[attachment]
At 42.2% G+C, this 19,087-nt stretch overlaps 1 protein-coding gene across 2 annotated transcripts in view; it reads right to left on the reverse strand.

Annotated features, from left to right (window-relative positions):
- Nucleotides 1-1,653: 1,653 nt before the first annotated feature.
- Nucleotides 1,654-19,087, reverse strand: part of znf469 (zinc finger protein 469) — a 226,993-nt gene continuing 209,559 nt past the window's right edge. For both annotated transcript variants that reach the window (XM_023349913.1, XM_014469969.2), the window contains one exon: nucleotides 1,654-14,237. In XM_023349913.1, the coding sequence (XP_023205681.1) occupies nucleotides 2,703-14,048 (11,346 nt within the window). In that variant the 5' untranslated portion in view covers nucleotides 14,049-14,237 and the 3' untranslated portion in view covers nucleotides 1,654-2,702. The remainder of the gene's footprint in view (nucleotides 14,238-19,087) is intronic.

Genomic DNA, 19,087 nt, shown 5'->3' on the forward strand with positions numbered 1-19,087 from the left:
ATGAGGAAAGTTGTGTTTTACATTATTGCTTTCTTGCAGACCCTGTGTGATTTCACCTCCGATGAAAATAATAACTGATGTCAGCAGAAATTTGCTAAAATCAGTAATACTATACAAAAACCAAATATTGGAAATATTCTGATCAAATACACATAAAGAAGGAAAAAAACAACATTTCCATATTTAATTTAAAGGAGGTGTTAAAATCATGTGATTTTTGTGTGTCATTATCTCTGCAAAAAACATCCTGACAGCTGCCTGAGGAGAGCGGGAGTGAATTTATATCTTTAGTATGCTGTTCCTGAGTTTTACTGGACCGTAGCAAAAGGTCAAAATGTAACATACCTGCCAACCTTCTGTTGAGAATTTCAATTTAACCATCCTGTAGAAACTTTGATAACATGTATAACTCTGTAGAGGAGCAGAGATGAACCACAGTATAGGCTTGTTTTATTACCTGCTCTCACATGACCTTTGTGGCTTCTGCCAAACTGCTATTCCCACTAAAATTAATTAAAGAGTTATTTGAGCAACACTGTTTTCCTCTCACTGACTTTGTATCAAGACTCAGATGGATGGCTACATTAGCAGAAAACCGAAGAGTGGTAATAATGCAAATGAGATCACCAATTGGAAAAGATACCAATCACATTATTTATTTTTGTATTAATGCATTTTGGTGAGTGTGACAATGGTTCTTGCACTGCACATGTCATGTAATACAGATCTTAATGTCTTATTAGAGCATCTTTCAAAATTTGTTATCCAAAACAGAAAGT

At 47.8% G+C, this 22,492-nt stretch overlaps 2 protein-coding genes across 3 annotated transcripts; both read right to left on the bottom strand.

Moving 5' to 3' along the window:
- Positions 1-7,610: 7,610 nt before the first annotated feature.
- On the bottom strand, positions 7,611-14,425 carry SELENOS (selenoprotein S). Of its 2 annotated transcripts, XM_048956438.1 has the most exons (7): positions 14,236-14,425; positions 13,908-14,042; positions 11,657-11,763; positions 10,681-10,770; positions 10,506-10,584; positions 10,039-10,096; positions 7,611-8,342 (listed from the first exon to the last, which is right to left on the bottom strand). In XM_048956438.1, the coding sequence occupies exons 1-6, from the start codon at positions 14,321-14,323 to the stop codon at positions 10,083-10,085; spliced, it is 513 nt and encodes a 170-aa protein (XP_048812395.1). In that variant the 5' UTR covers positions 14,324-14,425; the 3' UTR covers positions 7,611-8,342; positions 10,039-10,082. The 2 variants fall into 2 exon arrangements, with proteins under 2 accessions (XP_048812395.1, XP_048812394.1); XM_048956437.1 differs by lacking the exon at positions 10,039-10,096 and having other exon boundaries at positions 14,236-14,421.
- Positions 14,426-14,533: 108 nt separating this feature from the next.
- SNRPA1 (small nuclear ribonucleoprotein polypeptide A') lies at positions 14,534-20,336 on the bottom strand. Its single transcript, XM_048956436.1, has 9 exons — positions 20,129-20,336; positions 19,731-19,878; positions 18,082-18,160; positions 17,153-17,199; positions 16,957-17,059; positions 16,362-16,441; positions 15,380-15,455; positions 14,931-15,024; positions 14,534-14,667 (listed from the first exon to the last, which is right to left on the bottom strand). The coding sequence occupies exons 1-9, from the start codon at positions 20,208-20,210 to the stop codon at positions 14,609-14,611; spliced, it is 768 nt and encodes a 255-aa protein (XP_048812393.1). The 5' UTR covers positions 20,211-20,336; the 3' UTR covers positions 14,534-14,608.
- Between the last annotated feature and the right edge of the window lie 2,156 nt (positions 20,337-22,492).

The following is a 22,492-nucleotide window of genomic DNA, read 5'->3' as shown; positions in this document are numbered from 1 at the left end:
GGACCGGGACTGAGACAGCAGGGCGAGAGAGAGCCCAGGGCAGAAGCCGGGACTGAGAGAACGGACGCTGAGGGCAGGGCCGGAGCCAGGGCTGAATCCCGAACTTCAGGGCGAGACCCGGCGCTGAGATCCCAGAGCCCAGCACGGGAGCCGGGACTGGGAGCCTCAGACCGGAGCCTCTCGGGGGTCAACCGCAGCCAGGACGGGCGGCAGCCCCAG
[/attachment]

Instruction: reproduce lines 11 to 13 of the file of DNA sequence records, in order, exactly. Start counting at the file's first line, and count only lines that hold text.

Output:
- Positions 14,426-14,533: 108 nt separating this feature from the next.
- SNRPA1 (small nuclear ribonucleoprotein polypeptide A') lies at positions 14,534-20,336 on the bottom strand. Its single transcript, XM_048956436.1, has 9 exons — positions 20,129-20,336; positions 19,731-19,878; positions 18,082-18,160; positions 17,153-17,199; positions 16,957-17,059; positions 16,362-16,441; positions 15,380-15,455; positions 14,931-15,024; positions 14,534-14,667 (listed from the first exon to the last, which is right to left on the bottom strand). The coding sequence occupies exons 1-9, from the start codon at positions 20,208-20,210 to the stop codon at positions 14,609-14,611; spliced, it is 768 nt and encodes a 255-aa protein (XP_048812393.1). The 5' UTR covers positions 20,211-20,336; the 3' UTR covers positions 14,534-14,608.
- Between the last annotated feature and the right edge of the window lie 2,156 nt (positions 20,337-22,492).